I'm less bitter about Halladay than Lincecum, which was just a travesty. It will also be a travesty this year if Waino continues to pitch in the form we've seen so far this season and loses the Cy Young again to someone less deserving but closer to the myopic media centers on the East and West coasts.
For example? Clayton Kershaw (LA)—great ERA, but only a 5-4 record. Jordan Zimmerman (WAS)—9-3, but team is barely above .500. Sure, if you look at a variety of different statistics, you can make a case for a variety of pitchers who deserve accolades at this stage of the season. But baseball is more than just statistics—it's also about chemistry and leadership.
Wainwright is on his second full season following Tommy John surgery, and he's more dominant than ever. He has full command of all his pitches, especially his vicious and destructive curveball. He has also emerged as the undisputed leader of the Cardinals young, talented pitching staff. All of the Cardinals highly touted rookie arms look to Wainwright for guidance and wisdom.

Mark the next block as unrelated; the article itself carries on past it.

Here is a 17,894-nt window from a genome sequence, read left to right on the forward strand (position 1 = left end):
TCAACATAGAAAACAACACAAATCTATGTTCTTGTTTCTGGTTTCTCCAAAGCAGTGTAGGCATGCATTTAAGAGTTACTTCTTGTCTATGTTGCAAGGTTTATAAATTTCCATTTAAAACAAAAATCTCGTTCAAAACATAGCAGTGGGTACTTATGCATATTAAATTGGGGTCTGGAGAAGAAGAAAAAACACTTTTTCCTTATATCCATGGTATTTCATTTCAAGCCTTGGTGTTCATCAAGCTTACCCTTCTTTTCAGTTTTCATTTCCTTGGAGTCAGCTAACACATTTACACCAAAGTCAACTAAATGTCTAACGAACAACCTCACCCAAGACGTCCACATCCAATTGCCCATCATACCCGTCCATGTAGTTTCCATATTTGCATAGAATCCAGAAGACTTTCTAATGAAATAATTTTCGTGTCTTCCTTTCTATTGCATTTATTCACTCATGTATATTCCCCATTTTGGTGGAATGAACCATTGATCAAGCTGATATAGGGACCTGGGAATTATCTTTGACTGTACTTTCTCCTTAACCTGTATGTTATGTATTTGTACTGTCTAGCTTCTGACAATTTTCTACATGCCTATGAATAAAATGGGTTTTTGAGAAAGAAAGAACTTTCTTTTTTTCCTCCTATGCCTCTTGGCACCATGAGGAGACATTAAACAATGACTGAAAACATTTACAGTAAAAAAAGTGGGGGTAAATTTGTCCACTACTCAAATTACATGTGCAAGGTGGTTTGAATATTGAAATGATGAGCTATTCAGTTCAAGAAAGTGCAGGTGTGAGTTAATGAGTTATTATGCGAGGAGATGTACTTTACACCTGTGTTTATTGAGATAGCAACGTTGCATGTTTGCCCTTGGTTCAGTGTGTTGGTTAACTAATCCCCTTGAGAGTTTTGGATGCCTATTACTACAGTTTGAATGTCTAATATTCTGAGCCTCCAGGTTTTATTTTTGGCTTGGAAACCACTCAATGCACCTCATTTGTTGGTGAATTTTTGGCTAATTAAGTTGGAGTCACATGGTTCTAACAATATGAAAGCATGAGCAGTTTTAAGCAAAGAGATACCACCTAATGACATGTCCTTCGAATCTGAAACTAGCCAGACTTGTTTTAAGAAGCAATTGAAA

Wainwright inherited the leadership role from Chris Carpenter when Carp went down with nerve damage, and even if he makes it back to the staff this season, the pitching staff still belongs to Waino. He's also the team's undisputed stopper, the one you want on the mound after a tough loss.
He's always likely to strike out 8-12 hitters, pitch at least 7-8 strong innings, walk no one, and give up two runs or less. He's the first pitcher in the NL to reach 10 wins this season, and he's in the top four in ERA and strikeouts. A sure-fire All-Star selection, he's likely to get the start in New York this summer.
But if that doesn't convince you, just watch this:
He's got MOVES!